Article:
In the mean time, delete the form from Central Admin and try your Solution Deployment again.

Deploy InfoPath 2010 with Code as Solution-Feature

This one will be somewhat long of a post.   Here we will examine deploying an InfoPath 2010 form with CodeBehind as a custom Feature to SharePoint 2010.

  1. Change the properties of your form to Full Trust

    Full Trust

    Full Trust

  2. Publish your form to a SharePoint Server

    Publish Step 1

    Publish Step 1

  3. Choose your URL to the site where you’re going to be using the file.  Note that it will put this form in the Form Templates (url is FormServerTemplates) library at the top of your Site Collection

    Publish Step 2

    Publish Step 2

  4. Make sure that it is checked off to enable the form to be filled out by a browser, and choose Administrator Approved Template

    Publish Step 3

    Publish Step 3

  5. Choose the location on your desktop or local computer or shared drive where you want to save the Published form template to

    Publish Step 4

    Publish Step 4

  6. Create your Visual Studio solution.  Create it as a SharePoint 2010 Empty SharePoint Project

    Create new Empty SP Project

    Create new Empty SP Project

  7. Choose to deploy as Farm Solution

    Deploy as Farm Solution

    Deploy as Farm Solution

  8. Add a Feature to the project

    Add Feature

    Add Feature

  9. Rename the feature to something that makes more sense, so you can more easily find it later through PowerShell or in the 14 hive

    Rename Feature

    Rename Feature

  10. Open the feature in Visual Studio into Design view and set the properties of the feature at the top.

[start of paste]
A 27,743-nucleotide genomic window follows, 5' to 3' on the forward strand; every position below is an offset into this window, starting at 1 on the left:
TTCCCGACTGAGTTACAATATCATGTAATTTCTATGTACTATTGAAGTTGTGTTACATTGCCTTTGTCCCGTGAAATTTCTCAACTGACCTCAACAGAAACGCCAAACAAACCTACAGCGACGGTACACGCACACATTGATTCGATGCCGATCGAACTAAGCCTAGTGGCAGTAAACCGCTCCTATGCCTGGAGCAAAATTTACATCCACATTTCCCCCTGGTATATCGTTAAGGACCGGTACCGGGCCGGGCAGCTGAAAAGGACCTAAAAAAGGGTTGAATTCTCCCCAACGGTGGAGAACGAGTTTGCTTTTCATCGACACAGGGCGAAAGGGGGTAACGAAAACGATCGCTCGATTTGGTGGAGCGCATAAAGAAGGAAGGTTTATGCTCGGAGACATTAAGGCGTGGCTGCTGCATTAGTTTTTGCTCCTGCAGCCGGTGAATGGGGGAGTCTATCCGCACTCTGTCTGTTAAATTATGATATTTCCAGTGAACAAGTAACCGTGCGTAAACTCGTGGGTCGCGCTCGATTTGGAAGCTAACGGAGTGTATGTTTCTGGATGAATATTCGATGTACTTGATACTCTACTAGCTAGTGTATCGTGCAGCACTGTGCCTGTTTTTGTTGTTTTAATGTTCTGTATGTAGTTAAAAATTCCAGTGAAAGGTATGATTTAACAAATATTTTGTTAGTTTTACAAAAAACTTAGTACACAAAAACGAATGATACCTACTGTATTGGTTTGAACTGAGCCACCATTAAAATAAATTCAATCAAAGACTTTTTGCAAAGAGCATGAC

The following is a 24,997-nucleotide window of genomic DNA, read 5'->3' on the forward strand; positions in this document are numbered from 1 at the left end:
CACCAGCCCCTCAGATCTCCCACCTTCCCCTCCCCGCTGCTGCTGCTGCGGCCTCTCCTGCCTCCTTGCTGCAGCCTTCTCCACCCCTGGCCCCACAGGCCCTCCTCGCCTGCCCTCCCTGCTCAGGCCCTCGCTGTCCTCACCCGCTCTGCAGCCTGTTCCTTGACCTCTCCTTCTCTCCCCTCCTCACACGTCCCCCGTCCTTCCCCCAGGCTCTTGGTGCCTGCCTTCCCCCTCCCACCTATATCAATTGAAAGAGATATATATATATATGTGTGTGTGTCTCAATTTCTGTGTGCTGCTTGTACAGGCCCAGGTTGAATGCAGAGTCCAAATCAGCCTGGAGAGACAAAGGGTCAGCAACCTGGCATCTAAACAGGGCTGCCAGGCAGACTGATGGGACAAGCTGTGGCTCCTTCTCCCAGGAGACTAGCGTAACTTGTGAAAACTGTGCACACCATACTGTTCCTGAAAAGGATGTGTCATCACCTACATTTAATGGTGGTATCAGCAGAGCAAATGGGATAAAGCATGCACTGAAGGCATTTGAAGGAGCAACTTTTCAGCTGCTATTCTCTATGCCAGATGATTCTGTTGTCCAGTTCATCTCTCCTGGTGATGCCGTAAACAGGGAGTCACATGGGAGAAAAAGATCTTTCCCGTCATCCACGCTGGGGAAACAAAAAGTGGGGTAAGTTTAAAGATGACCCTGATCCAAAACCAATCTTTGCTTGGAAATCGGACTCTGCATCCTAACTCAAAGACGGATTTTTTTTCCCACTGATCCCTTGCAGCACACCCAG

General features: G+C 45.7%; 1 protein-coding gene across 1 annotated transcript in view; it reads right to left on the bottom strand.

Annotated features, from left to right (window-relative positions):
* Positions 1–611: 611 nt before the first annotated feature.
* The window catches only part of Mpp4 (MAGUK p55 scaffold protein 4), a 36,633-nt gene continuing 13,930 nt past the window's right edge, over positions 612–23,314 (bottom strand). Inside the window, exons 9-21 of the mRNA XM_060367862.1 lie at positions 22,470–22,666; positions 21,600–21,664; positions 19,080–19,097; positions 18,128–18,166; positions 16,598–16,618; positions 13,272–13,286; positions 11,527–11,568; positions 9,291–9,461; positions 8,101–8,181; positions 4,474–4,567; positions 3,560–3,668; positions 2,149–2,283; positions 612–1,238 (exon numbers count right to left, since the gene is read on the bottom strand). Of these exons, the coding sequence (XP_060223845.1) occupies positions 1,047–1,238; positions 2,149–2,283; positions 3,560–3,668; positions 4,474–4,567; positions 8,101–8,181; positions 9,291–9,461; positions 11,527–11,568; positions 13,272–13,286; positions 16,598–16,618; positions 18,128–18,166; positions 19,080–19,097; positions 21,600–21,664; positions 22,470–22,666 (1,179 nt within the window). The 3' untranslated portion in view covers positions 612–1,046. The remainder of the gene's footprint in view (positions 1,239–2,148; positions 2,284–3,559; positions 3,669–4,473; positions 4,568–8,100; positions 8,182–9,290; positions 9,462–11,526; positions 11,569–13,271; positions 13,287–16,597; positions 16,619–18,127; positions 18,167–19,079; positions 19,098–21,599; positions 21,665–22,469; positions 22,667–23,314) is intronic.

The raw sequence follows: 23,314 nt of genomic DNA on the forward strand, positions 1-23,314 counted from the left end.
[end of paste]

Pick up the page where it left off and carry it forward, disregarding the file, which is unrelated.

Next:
Set Properties of Feature

    Set Properties of Feature

  11. Add a Module to the project

    Add Module

    Add Module

  12. Rename the module and remove the Sample.txt file

    Rename Module and remove Sample txt

    Rename Module and remove Sample txt

  13. Add your Module Files.  Here you will be adding the published form that you completed in Step 5 here, as well as the dll.  (You can get the .dll by going into design view in InfoPath, pressing Publish, and pressing Export Source Files – give it a folder to put the source files in, and find your .dll in there)

    Note that I have a little naming change here versus what I have in step 5.  I am showing you a “real” project file and had to blot out part of the name.  But this will be your published file – not the file you use to make the changes to the form.

    Add Module Files

    Add Module Files

  14. Open the Elements file in the NewFormModule.  You will have to make changes.  Here’s the file as it looks before:
    Elements Before

    Elements Before

    and here’s the file as it looks after:

    Elements After

    Elements After

  15. Open back up the Feature in Design mode, and press the button to switch it to Manifest mode.  Expand Edit Options and add the 2 properties shown below, with your Feature Name and your Published InfoPath form name as the values:

    Update the Manifest

    Update the Manifest

  16. Get the Properties window up for the Feature.  You will be adding a Receiver Assembly and a Receiver Class
    ReceiverAssembly=”Microsoft.Office.InfoPath.Server, Version=, Culture=neutral, PublicKeyToken=71e9bce111e9429c”

    Feature Props add Receiver info

    Feature Props add Receiver info

  17. OPTIONAL:  Add Activation dependency.  NOTE:  if you are going to mark your feature as Hidden=TRUE, you cannot add this dependency.  We will discuss later why you may want to make your feature Hidden.
    <ActivationDependency FeatureId=”C88C4FF1-DBF5-4649-AD9F-C6C426EBCBF5″/>

    Feature Activation Dependencies

    Feature Activation Dependencies